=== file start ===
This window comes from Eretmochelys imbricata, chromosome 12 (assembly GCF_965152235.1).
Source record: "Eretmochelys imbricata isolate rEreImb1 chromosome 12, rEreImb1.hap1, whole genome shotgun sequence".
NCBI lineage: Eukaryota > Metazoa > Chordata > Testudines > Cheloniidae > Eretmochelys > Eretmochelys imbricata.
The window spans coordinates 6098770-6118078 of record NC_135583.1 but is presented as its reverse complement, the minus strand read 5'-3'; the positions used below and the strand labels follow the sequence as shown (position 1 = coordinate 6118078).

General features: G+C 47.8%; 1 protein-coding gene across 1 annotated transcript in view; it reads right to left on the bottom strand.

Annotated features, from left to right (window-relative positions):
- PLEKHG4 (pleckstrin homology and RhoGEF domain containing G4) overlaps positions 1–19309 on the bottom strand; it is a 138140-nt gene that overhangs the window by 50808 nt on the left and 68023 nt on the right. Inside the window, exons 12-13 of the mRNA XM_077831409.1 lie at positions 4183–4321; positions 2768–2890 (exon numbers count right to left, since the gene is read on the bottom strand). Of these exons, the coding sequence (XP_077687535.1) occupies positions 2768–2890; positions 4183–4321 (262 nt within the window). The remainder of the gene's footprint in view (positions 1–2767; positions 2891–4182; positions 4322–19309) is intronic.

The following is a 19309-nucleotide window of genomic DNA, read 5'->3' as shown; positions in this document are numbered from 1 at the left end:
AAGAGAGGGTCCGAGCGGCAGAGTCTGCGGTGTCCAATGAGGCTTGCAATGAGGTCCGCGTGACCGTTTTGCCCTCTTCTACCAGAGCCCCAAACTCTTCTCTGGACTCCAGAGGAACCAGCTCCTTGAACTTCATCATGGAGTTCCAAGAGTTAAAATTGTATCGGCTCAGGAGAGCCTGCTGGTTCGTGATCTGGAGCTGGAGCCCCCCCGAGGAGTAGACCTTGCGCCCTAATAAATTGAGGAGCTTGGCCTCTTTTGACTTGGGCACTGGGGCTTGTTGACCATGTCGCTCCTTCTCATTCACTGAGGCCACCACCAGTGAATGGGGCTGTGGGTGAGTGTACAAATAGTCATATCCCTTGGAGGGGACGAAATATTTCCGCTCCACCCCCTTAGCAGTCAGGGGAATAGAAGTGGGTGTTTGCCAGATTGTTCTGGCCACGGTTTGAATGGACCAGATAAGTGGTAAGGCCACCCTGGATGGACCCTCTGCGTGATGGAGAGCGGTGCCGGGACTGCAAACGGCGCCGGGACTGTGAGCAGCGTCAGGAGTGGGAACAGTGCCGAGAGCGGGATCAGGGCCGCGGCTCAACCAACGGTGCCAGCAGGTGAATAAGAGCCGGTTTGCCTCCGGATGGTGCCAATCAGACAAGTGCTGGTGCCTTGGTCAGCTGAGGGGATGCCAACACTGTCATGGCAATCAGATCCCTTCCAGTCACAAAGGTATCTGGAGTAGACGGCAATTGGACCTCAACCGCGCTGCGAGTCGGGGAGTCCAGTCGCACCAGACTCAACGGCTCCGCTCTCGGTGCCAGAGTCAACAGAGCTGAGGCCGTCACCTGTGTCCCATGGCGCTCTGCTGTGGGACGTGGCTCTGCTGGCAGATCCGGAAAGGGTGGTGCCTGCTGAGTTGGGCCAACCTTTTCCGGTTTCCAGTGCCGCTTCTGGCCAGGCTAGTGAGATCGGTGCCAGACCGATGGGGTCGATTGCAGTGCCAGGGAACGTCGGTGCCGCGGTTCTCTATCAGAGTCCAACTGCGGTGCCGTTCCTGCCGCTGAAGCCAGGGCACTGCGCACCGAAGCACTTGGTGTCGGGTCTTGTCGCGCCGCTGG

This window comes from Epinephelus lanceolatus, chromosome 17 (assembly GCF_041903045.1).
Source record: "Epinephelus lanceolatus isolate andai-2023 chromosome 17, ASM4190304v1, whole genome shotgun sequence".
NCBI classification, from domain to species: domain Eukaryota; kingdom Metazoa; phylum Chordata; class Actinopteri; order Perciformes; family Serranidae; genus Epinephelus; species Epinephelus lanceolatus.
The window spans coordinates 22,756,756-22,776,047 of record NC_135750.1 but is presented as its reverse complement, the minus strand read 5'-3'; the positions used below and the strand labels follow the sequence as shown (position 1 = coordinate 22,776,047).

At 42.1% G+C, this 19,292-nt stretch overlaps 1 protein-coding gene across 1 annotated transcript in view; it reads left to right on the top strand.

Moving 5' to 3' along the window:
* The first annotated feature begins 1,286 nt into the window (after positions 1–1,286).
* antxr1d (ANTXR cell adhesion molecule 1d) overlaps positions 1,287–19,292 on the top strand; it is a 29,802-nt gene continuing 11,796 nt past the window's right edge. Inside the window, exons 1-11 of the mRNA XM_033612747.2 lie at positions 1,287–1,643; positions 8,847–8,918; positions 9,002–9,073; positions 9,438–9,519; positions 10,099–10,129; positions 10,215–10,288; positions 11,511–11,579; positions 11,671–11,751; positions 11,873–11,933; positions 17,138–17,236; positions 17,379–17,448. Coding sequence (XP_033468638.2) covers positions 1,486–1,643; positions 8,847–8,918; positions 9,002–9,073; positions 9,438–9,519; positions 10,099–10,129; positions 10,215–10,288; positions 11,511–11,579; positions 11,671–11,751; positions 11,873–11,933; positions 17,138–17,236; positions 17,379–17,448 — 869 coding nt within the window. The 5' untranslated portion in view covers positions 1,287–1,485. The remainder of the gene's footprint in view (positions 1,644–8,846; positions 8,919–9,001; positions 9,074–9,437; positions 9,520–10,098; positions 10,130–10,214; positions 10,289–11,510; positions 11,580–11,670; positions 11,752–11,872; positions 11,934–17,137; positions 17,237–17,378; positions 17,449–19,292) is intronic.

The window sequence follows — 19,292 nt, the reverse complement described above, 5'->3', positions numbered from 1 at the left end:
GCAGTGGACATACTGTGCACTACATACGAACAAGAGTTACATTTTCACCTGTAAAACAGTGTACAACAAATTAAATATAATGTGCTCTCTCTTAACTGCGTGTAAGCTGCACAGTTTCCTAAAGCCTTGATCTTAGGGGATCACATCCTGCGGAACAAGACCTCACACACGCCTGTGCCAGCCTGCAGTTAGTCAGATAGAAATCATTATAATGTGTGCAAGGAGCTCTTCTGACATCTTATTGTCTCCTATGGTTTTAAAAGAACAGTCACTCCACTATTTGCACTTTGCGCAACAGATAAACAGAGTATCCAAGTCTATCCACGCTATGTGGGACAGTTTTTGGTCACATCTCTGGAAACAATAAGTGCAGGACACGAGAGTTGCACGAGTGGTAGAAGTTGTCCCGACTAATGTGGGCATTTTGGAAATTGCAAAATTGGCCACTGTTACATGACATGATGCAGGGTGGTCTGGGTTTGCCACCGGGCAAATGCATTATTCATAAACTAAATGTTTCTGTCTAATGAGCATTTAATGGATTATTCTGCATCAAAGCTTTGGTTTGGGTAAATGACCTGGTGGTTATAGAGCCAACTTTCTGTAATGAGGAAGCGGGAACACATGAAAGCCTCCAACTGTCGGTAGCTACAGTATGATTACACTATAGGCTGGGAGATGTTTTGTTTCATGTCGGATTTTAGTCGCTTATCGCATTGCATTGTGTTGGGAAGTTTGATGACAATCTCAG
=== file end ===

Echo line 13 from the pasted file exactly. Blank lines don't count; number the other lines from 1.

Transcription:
The window spans coordinates 22,756,756-22,776,047 of record NC_135750.1 but is presented as its reverse complement, the minus strand read 5'-3'; the positions used below and the strand labels follow the sequence as shown (position 1 = coordinate 22,776,047).